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University of California at Berkeley CE 130

Department of Civil and Environmental Engineering Section 2

J. Lubliner Spring 2007

Singularity functions
Ramp function
The Macauley bracket <> defines the ramp function

0, x 0,

<x> =
x, x > 0.

Obviously. (
0, x a,
<x a> =
x a, x > a,
n 0, x a,
<x a> = n
(x a) , x > a
for n > 0, and
<x a>(n+1) = (n + 1)<x a>n ,
so that Z
<x a>n dx = <x a>(n+1) .

 a - b -

For example, in a beam loaded as shown above, the bending moment is given by

F bx
, x<a


M (x) =
F a(L x)
, x>a

F a(L x) F bx
= F (x a);
therefore the moment can be given by the single expression
F bx
M (x) = F <x a>.
This can now be integrated twice to give a single expression for the deflection:

F bx3 F
EIv(x) = <x a>3 + C1 x + C2 .
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The boundary condition v(0) = 0 yields C2 = 0, while v(L) = 0 gives
Fb 2
C1 = (L b2 ),
leading to ( )
F b 3
v(x) = [x (L2 b2 )x] <x a>3 .

Step function
The derivative of the ramp function is
d 0, x < 0,
<x> =
dx 1, x > 0,

known as the Heaviside step function. There are various notations for it: H(x),
U (x), 1(x) and others (the notation <x>0 is ambiguous because it gives 00 for negative
x). Let us use H(x). Note that H(0) is not defined; it is connventional to give it the
value 21 .

The shear in the preceding example is given by
V (x) = [b LH(x a)] ,
that is, F b/L for x < a and F a/L for x > a.
The step function can be used to represent loading that is distributed over a part
of a beam. For example, a uniform load of intensity w distributed over the middle
third of the beam is given by

q(x) = w[H(x L/3) H(x 2L/3)].

The deflection can be obtained by integrating four times, resulting in the single ex-

w x3 x2
v(x) [<x L/3>4 <x 2L/3>4 ] + C1 + C2 + C3 x + C4 ,
24EI 6 2
and the constants C1 , . . . , C4 can be determined from the boundary conditions at
x = 0 and x = L.

Delta function
In order to represent the loading in the case of a concentrated load, we must be able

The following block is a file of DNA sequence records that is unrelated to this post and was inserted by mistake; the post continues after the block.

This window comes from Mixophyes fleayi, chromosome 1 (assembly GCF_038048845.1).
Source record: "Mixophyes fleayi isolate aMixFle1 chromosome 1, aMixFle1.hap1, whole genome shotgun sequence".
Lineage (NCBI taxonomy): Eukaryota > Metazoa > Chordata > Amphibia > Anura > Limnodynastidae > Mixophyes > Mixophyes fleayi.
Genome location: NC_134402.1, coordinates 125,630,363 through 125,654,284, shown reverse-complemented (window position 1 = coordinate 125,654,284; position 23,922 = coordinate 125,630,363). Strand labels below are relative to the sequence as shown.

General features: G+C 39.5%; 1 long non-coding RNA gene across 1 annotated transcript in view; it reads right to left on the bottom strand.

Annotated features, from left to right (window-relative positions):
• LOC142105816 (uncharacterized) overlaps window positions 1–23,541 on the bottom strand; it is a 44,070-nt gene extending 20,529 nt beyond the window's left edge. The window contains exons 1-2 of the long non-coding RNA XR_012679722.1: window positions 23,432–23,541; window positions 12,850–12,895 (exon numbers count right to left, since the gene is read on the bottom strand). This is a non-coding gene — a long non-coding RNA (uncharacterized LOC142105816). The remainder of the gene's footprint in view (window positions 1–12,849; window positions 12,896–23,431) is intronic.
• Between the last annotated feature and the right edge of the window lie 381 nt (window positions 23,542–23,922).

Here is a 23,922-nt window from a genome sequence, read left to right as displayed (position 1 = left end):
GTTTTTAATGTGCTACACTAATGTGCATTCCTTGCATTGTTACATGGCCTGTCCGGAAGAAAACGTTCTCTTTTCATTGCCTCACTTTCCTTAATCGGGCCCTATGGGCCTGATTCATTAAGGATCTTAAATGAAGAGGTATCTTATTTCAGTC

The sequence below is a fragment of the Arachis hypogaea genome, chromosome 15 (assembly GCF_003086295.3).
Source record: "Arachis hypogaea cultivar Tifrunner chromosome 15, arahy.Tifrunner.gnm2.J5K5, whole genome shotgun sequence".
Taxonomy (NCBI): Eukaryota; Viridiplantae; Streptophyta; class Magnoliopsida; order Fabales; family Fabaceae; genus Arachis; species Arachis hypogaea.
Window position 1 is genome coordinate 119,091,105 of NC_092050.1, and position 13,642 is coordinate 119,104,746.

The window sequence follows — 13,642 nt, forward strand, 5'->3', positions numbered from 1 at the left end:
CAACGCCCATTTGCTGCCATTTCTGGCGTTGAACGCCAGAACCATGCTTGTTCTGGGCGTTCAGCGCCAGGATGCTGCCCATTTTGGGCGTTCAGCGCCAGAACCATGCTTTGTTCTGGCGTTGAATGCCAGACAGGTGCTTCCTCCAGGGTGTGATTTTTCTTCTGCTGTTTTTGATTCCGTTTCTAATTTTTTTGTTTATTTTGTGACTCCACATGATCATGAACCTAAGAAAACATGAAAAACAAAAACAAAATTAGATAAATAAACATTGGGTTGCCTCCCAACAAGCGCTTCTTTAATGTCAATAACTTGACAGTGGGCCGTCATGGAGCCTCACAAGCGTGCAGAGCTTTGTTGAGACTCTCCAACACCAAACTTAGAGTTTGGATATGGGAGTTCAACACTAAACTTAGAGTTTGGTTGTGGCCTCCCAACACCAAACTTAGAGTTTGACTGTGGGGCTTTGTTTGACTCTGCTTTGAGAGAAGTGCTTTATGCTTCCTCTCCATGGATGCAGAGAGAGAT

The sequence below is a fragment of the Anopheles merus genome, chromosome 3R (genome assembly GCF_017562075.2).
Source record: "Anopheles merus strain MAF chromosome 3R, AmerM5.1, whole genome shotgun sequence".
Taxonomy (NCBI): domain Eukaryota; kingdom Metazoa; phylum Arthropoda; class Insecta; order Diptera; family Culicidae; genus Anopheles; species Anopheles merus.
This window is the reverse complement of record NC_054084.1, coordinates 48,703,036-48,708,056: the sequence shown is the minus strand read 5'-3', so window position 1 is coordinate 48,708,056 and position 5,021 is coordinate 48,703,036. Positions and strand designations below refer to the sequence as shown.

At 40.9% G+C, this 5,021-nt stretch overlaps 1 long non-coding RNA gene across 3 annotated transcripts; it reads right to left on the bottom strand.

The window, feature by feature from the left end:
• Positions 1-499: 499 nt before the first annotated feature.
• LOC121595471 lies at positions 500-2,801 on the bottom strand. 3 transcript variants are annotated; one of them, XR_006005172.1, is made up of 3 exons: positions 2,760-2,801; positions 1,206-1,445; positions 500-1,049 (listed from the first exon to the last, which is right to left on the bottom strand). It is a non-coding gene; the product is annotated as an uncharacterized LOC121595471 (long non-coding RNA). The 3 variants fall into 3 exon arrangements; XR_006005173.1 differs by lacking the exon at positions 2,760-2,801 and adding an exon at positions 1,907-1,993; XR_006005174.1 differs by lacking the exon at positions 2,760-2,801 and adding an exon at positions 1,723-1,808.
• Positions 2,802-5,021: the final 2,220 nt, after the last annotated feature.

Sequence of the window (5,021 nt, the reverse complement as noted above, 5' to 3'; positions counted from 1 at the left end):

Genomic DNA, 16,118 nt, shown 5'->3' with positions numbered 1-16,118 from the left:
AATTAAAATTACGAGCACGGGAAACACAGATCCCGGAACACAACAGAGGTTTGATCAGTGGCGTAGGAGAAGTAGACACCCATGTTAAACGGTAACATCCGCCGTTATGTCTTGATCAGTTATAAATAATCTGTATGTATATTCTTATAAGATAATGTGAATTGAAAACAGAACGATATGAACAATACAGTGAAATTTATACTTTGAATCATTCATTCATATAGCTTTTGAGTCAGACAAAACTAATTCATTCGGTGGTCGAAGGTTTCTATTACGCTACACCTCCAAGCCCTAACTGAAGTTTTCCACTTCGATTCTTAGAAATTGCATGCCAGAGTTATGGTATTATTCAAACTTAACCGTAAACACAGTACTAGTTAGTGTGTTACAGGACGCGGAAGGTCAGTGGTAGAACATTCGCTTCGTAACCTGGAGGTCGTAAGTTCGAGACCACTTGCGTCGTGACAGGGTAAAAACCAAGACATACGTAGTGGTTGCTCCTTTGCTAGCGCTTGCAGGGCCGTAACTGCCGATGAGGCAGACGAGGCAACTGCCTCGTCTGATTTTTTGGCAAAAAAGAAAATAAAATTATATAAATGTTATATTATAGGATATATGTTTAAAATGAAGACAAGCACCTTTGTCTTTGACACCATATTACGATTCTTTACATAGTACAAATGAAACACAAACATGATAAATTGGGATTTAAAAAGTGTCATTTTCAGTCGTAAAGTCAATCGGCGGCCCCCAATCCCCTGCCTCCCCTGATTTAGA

to differentiate the step function: if the shear is given by
V (x) = [b LH(x a)] ,
then the loading is
d d
q(x) = V (x) = F H(x).
dx dx
Clearly the derivative of H(x) is zero for x 6= 0, but at x = 0 it is infinite, so it is not
really a function (mathematicians call it a distribution).
Lets consider the following approximation to the step function, say H (x):

a a

This is given by
H (x a) = [<x a + > <x a>].

Note that, in the limit as 0, this is just the derivative of <x a>. But lets
differentiate H (x a) before taking the limit:

a a

d 1
H (x a) = [H(x a + ) H(x a)].
Formally, this becomes the derivative of H(x a) in the limit as 0. What
happens is that the rectangle in the picture gets narrower and taller, but its area
remains 1. This limit is known as the Dirac delta function and is almost universally
denoted (xa), except that in Mechanics of Materials textbooks the strange notation
<x a>1 is used; the subscript asterisk is there to tell us that the superscipt 1 is
not really the power 1.
The loading on the beam with a concentrated load at x = a can now be written
q(x) = F (x a).
Note that it doesnt matter what the delta function really means; all that mat-
ters is that when we integrate it we get the step function, and so on.
By the same token we can define the derivative of the delta function, 0 (x a)
(denoted <x a>2 in the book). Suppose we have a downward concentrated force
of magnitude C/ at x = a, and an upward one of the same magnitude at x = a ,
forming the clockwise couple C, independent of ; in the limit as 0, this becomes
the concentrated couple C. Now, mathematically, the loading is given by
q(x) = [(x a + ) (x a)],

and in the limit as 0 this formally becomes C times the derivative of (x a),
which we can write as C 0 (x a).